The Government’s switchover date for digital radio may need some fine-tuning, as a new survey of car manufacturers reveals at least half are steering clear of the new technology.
As part of its Digital Britain vision, the Department for Culture, Media and Sport named 2015 as the deadline for turning off its ageing analogue radio network, in favour of digital sets. The move would mean the vast majority of today’s in-car tuners would cease to work overnight. But slow take up, and new findings from car magazine Auto Express suggest the switchover could now be delayed until 2017.
A survey of 24 mainstream cars manufacturers by Auto Express has revealed a staggering 50 per cent don’t offer any digital radio units for their model range, even as an optional extra. Meanwhile, almost 60 per cent of new vehicles registered this year came with no option for digital radio.
Citroen, Nissan, Fiat and Hyundai are among the makers that have decided to shun the new technology. A Citroen spokesman said: “No Citroens have digital radio fitted (or as an option) and no date has been set as to when this will change.”
The Government switchover currently relies on a number of key targets being met - namely that half of all radio listening must be on digital platforms, national digital radio must match FM coverage (currently 98 per cent), and local digital radio must reach 90 per cent of the population and all major roads.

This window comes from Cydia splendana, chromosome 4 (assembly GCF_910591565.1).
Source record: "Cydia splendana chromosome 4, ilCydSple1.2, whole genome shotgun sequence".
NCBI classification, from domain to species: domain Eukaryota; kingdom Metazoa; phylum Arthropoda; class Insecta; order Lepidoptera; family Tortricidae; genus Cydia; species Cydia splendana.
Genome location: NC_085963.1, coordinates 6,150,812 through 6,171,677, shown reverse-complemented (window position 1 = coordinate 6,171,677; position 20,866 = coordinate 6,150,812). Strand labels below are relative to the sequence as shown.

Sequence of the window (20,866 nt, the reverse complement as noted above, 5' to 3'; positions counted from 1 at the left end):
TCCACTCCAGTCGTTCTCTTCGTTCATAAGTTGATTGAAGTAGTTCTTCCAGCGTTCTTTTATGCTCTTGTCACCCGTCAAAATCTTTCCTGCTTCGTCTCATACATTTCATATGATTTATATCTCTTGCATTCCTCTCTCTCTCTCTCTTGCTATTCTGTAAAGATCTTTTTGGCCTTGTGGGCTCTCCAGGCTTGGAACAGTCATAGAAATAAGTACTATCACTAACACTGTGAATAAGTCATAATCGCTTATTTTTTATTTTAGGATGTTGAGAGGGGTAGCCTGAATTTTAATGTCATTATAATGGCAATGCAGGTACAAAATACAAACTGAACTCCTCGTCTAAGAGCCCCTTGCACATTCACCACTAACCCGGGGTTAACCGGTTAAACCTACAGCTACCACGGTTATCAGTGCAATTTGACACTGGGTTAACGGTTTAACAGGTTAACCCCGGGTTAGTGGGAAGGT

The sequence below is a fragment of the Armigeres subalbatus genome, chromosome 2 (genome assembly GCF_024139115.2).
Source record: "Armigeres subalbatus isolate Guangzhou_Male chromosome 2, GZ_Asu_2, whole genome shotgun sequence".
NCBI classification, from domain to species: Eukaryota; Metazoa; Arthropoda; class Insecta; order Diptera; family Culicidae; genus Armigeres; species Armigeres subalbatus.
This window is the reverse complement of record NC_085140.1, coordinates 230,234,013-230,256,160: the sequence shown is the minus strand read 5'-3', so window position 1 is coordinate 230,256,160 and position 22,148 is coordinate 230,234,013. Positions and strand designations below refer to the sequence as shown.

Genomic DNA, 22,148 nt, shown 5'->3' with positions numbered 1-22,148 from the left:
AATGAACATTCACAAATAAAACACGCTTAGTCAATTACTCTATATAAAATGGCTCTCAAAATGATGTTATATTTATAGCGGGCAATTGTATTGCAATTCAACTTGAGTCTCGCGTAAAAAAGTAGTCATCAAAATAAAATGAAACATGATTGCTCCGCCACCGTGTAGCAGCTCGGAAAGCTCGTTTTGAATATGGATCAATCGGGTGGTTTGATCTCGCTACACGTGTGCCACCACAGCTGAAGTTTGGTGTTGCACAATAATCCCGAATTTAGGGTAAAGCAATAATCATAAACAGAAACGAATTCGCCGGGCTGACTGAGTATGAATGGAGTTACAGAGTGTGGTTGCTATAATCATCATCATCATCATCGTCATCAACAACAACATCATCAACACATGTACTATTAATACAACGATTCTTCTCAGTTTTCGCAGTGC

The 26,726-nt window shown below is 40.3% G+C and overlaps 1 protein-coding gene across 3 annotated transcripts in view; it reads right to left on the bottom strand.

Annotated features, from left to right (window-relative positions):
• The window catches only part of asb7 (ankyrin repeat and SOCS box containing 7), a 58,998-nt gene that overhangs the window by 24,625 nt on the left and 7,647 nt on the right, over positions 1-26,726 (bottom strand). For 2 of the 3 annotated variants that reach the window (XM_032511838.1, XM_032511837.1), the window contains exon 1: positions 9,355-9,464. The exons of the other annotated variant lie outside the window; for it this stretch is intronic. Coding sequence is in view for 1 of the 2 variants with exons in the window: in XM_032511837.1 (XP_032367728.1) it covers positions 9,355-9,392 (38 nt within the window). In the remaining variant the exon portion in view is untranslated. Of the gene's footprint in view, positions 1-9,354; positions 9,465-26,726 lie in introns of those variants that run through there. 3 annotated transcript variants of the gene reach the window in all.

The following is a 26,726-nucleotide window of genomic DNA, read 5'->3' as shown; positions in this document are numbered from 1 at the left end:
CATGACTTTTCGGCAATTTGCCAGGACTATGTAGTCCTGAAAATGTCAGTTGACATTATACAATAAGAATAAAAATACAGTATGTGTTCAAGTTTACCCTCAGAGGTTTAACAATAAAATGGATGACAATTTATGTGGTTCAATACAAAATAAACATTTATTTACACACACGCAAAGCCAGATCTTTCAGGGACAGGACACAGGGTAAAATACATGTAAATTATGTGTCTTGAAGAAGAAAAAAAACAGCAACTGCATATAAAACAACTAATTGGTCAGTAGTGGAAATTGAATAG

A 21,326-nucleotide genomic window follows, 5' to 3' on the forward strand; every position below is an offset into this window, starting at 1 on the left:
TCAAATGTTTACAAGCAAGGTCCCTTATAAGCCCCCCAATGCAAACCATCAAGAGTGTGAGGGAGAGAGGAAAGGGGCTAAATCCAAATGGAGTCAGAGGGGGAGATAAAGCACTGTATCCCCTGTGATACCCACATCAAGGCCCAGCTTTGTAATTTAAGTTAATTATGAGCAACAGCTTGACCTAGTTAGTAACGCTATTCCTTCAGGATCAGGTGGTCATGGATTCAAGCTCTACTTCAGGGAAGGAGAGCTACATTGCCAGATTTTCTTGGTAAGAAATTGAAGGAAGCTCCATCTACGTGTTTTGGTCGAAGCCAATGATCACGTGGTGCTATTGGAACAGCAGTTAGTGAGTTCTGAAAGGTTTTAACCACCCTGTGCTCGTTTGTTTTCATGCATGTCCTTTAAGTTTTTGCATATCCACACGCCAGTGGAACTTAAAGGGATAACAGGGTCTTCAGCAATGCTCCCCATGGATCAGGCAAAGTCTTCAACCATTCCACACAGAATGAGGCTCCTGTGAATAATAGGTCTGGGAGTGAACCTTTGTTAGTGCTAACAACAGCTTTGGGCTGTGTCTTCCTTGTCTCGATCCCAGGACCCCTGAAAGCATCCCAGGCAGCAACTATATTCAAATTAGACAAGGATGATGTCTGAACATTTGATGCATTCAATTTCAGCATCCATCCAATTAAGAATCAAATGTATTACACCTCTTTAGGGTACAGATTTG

Only 18 per cent of radio listening currently happens via the digital platform at present, according to the latest figures from audience monitoring firm RAJAR. Complaints include poor coverage. While only 85 per cent of the population can actually get digital audio broadcasting (DAB) at present. New transmitters are constantly being added to the network, but the reception still isn’t up to scratch for some brands.
An Audi spokeswoman said: “We’ve had negative feedback from customers about poor digital radio coverage. If the broadcasters get the transmitter infrastructure right, then it would be a totally different ball game.” Audi is one of the few makers that does offer DAB as an optional extra on some models, but its spokeswoman added: “We can’t currently see DAB being offered as standard as the demand doesn’t justify the extra expense.”
The result is that the Government will have to revise its ambitious switchover plan, delaying it for a further two years, says Digital Radio UK, the body that includes broadcasters, manufacturers and retailers. Fears that a complete switchover would mean a loss of audience has also led to predictions from some insiders that both FM and digital services would run in tandem for a prolonged period.
Auto Express News and Features Editor Julie Sinclair said: “If the Government can’t even persuade the motor industry to back this new technology, how is it going to convince cash-strapped motorists to get on board? Maybe it should put its money where its mouth is, and subsidise the digital switchover by dipping into its fuel duty coffers.”